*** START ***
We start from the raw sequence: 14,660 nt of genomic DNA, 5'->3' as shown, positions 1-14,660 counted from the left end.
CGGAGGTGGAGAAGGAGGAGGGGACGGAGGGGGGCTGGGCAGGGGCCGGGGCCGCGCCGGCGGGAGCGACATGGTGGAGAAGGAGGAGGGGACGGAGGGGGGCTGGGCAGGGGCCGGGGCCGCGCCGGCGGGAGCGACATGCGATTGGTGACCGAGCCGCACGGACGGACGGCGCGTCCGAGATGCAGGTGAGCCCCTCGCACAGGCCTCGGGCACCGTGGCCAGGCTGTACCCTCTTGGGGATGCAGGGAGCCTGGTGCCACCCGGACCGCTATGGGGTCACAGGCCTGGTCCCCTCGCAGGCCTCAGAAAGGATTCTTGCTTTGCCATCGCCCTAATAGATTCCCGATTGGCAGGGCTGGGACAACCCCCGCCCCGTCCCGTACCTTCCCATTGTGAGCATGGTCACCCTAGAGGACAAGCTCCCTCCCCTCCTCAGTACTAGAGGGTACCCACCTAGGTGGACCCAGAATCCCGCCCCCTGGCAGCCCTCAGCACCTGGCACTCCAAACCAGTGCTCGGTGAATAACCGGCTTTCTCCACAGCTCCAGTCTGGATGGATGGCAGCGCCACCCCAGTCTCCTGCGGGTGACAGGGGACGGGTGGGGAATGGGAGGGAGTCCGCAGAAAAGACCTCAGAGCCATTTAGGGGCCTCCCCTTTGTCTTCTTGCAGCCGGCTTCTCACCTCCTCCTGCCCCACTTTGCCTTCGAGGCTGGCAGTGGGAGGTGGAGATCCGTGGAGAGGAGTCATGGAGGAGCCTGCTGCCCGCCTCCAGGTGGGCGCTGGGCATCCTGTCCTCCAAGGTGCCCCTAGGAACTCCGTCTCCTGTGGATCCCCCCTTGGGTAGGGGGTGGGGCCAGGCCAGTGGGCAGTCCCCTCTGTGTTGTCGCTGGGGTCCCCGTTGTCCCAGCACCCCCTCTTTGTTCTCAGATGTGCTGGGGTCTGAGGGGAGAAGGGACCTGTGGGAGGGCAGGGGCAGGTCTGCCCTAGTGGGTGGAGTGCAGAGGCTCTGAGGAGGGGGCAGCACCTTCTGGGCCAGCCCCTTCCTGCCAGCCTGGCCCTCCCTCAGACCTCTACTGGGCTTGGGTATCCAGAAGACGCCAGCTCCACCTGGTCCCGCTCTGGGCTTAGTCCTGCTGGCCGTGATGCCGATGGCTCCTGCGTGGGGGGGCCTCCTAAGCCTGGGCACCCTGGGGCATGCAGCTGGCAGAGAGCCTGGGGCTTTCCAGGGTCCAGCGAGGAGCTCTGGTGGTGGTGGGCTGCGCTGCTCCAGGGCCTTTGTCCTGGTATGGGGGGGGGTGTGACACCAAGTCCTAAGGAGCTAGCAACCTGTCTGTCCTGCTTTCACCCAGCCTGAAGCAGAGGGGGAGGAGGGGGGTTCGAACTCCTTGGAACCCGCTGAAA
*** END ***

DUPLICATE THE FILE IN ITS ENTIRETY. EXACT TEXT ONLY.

We start from the raw sequence: 14,660 nt of genomic DNA, 5'->3' as shown, positions 1-14,660 counted from the left end.
CGGAGGTGGAGAAGGAGGAGGGGACGGAGGGGGGCTGGGCAGGGGCCGGGGCCGCGCCGGCGGGAGCGACATGGTGGAGAAGGAGGAGGGGACGGAGGGGGGCTGGGCAGGGGCCGGGGCCGCGCCGGCGGGAGCGACATGCGATTGGTGACCGAGCCGCACGGACGGACGGCGCGTCCGAGATGCAGGTGAGCCCCTCGCACAGGCCTCGGGCACCGTGGCCAGGCTGTACCCTCTTGGGGATGCAGGGAGCCTGGTGCCACCCGGACCGCTATGGGGTCACAGGCCTGGTCCCCTCGCAGGCCTCAGAAAGGATTCTTGCTTTGCCATCGCCCTAATAGATTCCCGATTGGCAGGGCTGGGACAACCCCCGCCCCGTCCCGTACCTTCCCATTGTGAGCATGGTCACCCTAGAGGACAAGCTCCCTCCCCTCCTCAGTACTAGAGGGTACCCACCTAGGTGGACCCAGAATCCCGCCCCCTGGCAGCCCTCAGCACCTGGCACTCCAAACCAGTGCTCGGTGAATAACCGGCTTTCTCCACAGCTCCAGTCTGGATGGATGGCAGCGCCACCCCAGTCTCCTGCGGGTGACAGGGGACGGGTGGGGAATGGGAGGGAGTCCGCAGAAAAGACCTCAGAGCCATTTAGGGGCCTCCCCTTTGTCTTCTTGCAGCCGGCTTCTCACCTCCTCCTGCCCCACTTTGCCTTCGAGGCTGGCAGTGGGAGGTGGAGATCCGTGGAGAGGAGTCATGGAGGAGCCTGCTGCCCGCCTCCAGGTGGGCGCTGGGCATCCTGTCCTCCAAGGTGCCCCTAGGAACTCCGTCTCCTGTGGATCCCCCCTTGGGTAGGGGGTGGGGCCAGGCCAGTGGGCAGTCCCCTCTGTGTTGTCGCTGGGGTCCCCGTTGTCCCAGCACCCCCTCTTTGTTCTCAGATGTGCTGGGGTCTGAGGGGAGAAGGGACCTGTGGGAGGGCAGGGGCAGGTCTGCCCTAGTGGGTGGAGTGCAGAGGCTCTGAGGAGGGGGCAGCACCTTCTGGGCCAGCCCCTTCCTGCCAGCCTGGCCCTCCCTCAGACCTCTACTGGGCTTGGGTATCCAGAAGACGCCAGCTCCACCTGGTCCCGCTCTGGGCTTAGTCCTGCTGGCCGTGATGCCGATGGCTCCTGCGTGGGGGGGCCTCCTAAGCCTGGGCACCCTGGGGCATGCAGCTGGCAGAGAGCCTGGGGCTTTCCAGGGTCCAGCGAGGAGCTCTGGTGGTGGTGGGCTGCGCTGCTCCAGGGCCTTTGTCCTGGTATGGGGGGGGGTGTGACACCAAGTCCTAAGGAGCTAGCAACCTGTCTGTCCTGCTTTCACCCAGCCTGAAGCAGAGGGGGAGGAGGGGGGTTCGAACTCCTTGGAACCCGCTGAAA